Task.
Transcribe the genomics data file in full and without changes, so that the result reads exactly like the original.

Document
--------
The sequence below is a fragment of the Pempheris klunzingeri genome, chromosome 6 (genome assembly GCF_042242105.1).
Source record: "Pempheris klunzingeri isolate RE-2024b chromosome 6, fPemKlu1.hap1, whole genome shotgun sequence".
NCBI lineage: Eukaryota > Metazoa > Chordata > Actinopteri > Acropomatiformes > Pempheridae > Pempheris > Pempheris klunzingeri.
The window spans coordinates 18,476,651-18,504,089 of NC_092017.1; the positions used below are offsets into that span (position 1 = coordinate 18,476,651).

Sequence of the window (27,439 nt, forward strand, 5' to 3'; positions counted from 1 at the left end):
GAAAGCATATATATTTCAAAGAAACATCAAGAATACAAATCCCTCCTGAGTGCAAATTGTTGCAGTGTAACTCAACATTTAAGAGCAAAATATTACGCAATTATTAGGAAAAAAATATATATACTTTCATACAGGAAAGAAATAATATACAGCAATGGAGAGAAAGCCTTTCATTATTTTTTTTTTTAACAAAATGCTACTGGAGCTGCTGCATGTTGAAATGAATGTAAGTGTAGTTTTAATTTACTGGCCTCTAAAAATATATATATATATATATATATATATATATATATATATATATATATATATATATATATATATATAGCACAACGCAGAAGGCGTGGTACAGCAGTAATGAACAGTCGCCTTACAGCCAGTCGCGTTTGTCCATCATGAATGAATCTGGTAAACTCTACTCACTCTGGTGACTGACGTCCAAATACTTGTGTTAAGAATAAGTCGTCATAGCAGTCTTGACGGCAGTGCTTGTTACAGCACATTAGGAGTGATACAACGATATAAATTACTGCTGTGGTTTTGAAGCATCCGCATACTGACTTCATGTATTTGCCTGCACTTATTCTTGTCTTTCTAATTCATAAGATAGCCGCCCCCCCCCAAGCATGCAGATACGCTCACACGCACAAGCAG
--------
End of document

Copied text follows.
The sequence below is a fragment of the Pempheris klunzingeri genome, chromosome 6 (genome assembly GCF_042242105.1).
Source record: "Pempheris klunzingeri isolate RE-2024b chromosome 6, fPemKlu1.hap1, whole genome shotgun sequence".
NCBI lineage: Eukaryota > Metazoa > Chordata > Actinopteri > Acropomatiformes > Pempheridae > Pempheris > Pempheris klunzingeri.
The window spans coordinates 18,476,651-18,504,089 of NC_092017.1; the positions used below are offsets into that span (position 1 = coordinate 18,476,651).

Sequence of the window (27,439 nt, forward strand, 5' to 3'; positions counted from 1 at the left end):
GAAAGCATATATATTTCAAAGAAACATCAAGAATACAAATCCCTCCTGAGTGCAAATTGTTGCAGTGTAACTCAACATTTAAGAGCAAAATATTACGCAATTATTAGGAAAAAAATATATATACTTTCATACAGGAAAGAAATAATATACAGCAATGGAGAGAAAGCCTTTCATTATTTTTTTTTTTAACAAAATGCTACTGGAGCTGCTGCATGTTGAAATGAATGTAAGTGTAGTTTTAATTTACTGGCCTCTAAAAATATATATATATATATATATATATATATATATATATATATATATATATATATATATATATATATAGCACAACGCAGAAGGCGTGGTACAGCAGTAATGAACAGTCGCCTTACAGCCAGTCGCGTTTGTCCATCATGAATGAATCTGGTAAACTCTACTCACTCTGGTGACTGACGTCCAAATACTTGTGTTAAGAATAAGTCGTCATAGCAGTCTTGACGGCAGTGCTTGTTACAGCACATTAGGAGTGATACAACGATATAAATTACTGCTGTGGTTTTGAAGCATCCGCATACTGACTTCATGTATTTGCCTGCACTTATTCTTGTCTTTCTAATTCATAAGATAGCCGCCCCCCCCCAAGCATGCAGATACGCTCACACGCACAAGCAG